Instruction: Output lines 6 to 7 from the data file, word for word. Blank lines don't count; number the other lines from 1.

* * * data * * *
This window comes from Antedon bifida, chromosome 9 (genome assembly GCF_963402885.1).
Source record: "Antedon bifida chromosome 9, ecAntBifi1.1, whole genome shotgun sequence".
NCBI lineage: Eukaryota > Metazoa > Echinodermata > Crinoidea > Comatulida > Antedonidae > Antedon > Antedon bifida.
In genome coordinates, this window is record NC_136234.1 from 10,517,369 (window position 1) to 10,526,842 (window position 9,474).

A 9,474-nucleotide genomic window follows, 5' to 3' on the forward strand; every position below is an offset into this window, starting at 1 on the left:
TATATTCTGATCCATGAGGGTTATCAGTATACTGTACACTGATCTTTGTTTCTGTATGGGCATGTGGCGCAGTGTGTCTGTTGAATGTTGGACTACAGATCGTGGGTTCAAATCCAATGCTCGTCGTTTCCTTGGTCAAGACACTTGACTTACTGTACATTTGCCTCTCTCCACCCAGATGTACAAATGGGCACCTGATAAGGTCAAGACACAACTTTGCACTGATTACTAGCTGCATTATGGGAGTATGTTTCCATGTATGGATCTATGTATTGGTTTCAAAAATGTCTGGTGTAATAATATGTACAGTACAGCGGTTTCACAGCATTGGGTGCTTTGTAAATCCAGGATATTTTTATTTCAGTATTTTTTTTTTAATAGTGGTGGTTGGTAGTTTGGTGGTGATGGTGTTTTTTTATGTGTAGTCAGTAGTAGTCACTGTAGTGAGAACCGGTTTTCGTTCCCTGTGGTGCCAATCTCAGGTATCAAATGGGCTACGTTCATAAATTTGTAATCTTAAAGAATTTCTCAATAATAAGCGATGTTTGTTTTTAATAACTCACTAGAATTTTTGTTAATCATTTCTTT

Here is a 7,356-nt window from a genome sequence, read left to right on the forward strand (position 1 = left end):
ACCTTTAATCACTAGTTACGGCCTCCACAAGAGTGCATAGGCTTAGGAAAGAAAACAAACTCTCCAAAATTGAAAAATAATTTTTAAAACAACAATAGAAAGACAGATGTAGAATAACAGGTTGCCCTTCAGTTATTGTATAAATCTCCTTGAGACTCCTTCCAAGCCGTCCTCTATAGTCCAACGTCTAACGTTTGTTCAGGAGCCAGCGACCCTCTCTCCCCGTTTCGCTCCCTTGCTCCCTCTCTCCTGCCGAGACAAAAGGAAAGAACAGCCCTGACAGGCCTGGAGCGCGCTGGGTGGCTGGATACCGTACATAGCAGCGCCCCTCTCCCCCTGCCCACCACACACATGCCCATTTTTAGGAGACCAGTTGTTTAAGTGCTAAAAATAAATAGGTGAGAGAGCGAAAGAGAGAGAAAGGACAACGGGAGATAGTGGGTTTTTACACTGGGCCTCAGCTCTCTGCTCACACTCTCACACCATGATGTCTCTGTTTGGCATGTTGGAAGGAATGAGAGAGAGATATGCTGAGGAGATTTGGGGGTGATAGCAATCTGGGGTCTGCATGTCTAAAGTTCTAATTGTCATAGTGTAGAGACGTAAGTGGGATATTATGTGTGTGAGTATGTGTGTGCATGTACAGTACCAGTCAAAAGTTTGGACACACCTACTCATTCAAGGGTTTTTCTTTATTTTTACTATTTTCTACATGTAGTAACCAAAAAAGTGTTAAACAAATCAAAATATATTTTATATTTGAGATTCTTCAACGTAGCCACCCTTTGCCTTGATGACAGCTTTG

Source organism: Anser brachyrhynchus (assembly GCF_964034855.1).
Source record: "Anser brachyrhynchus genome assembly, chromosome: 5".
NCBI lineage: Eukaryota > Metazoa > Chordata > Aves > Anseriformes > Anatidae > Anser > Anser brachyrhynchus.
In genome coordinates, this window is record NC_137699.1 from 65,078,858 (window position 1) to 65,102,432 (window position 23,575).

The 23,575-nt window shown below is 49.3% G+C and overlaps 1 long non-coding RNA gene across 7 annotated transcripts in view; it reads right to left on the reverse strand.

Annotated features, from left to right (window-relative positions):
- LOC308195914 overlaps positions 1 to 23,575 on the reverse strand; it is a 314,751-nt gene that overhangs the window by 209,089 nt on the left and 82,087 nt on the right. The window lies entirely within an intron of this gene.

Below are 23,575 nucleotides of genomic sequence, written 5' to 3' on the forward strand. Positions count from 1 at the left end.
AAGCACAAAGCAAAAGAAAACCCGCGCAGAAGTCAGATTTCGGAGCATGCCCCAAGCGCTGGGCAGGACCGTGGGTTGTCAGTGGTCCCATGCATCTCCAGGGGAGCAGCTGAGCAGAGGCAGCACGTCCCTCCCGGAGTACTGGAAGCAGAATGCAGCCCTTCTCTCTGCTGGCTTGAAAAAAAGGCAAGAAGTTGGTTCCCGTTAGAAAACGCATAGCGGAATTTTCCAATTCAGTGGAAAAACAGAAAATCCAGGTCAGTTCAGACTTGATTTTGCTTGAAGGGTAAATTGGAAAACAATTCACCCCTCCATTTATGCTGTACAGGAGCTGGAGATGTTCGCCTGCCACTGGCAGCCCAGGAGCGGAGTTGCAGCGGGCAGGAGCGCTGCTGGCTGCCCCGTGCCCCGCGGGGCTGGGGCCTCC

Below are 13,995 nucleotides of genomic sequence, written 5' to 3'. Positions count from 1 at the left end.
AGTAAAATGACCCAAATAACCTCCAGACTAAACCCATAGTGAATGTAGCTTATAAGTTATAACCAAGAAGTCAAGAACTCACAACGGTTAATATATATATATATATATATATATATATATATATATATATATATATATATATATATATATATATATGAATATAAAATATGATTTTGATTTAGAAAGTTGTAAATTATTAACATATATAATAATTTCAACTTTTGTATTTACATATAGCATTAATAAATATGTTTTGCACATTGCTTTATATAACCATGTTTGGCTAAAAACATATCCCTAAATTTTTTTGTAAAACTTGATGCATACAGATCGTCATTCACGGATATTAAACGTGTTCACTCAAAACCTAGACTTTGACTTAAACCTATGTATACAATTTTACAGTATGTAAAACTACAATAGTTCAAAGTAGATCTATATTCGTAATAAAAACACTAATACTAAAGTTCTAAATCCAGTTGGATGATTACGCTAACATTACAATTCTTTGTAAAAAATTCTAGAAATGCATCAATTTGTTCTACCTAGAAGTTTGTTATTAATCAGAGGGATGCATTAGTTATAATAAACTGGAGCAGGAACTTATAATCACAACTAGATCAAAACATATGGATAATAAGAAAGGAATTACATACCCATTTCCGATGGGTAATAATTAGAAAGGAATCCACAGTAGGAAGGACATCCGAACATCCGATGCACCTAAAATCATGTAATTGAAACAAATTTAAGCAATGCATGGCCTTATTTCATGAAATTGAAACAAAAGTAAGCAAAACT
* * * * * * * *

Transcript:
TATATTCTGATCCATGAGGGTTATCAGTATACTGTACACTGATCTTTGTTTCTGTATGGGCATGTGGCGCAGTGTGTCTGTTGAATGTTGGACTACAGATCGTGGGTTCAAATCCAATGCTCGTCGTTTCCTTGGTCAAGACACTTGACTTACTGTACATTTGCCTCTCTCCACCCAGATGTACAAATGGGCACCTGATAAGGTCAAGACACAACTTTGCACTGATTACTAGCTGCATTATGGGAGTATGTTTCCATGTATGGATCTATGTATTGGTTTCAAAAATGTCTGGTGTAATAATATGTACAGTACAGCGGTTTCACAGCATTGGGTGCTTTGTAAATCCAGGATATTTTTATTTCAGTATTTTTTTTTTAATAGTGGTGGTTGGTAGTTTGGTGGTGATGGTGTTTTTTTATGTGTAGTCAGTAGTAGTCACTGTAGTGAGAACCGGTTTTCGTTCCCTGTGGTGCCAATCTCAGGTATCAAATGGGCTACGTTCATAAATTTGTAATCTTAAAGAATTTCTCAATAATAAGCGATGTTTGTTTTTAATAACTCACTAGAATTTTTGTTAATCATTTCTTT

Here is a 7,356-nt window from a genome sequence, read left to right on the forward strand (position 1 = left end):